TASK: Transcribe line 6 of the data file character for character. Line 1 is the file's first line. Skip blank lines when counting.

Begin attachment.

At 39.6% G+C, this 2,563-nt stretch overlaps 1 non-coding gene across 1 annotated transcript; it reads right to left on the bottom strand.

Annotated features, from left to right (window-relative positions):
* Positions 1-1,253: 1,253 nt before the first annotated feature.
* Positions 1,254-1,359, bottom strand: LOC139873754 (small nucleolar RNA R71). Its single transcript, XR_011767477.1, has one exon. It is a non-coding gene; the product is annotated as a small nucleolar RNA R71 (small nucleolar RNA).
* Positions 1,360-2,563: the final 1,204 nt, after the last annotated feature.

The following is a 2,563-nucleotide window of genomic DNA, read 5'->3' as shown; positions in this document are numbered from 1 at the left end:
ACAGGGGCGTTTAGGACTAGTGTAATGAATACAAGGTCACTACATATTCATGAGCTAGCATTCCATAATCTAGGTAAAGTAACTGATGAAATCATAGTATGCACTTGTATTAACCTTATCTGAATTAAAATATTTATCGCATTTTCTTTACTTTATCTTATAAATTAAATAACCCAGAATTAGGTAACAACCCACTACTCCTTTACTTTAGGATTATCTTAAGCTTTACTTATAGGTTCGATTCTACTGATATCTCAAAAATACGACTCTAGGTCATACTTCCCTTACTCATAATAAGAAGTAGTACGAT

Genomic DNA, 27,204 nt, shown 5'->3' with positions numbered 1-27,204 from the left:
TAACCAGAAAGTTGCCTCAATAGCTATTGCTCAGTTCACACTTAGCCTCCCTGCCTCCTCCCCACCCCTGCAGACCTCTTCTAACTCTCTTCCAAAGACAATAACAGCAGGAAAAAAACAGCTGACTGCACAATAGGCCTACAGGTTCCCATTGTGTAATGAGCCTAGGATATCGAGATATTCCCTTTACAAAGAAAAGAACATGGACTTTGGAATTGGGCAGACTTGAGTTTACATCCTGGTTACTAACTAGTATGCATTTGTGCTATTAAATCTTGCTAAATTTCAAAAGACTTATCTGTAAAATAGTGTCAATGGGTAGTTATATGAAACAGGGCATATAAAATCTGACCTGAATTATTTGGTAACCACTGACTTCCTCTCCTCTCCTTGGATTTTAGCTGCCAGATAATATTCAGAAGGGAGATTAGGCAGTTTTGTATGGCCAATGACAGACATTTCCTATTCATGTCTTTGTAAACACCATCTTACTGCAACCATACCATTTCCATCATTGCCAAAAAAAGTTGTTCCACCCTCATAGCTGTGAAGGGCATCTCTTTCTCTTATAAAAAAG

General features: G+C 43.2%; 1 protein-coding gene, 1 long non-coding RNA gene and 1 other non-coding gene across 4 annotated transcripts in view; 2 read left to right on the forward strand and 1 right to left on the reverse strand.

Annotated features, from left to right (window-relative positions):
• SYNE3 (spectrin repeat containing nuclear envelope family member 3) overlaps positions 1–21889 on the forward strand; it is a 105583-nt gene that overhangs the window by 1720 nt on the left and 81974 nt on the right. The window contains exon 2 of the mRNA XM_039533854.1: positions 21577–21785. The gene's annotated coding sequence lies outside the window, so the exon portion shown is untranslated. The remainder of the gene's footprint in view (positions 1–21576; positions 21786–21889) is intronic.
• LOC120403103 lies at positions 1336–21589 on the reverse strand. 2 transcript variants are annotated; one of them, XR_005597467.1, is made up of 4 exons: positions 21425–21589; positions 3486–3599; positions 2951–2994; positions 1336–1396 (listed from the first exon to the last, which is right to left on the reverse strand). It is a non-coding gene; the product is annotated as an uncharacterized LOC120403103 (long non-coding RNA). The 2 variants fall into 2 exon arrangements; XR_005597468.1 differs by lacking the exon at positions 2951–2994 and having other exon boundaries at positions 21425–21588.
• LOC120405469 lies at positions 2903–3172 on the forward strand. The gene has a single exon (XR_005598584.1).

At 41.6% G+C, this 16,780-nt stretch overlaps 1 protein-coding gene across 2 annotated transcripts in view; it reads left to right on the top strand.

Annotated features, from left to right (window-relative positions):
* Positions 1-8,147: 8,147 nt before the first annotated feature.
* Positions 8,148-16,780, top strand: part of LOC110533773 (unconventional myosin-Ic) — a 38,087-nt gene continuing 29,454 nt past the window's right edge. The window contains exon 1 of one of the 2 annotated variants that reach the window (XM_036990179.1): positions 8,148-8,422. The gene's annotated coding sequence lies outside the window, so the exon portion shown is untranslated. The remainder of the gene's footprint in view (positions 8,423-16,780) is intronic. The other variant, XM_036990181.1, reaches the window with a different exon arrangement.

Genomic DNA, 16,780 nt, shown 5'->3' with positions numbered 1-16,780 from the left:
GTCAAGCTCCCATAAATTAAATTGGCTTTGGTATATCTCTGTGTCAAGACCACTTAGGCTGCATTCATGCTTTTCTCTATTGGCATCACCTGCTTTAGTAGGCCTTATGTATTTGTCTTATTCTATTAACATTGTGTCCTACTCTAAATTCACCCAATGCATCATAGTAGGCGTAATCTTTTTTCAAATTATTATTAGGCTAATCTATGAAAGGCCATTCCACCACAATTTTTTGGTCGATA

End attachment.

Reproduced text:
The following is a 2,563-nucleotide window of genomic DNA, read 5'->3' as shown; positions in this document are numbered from 1 at the left end: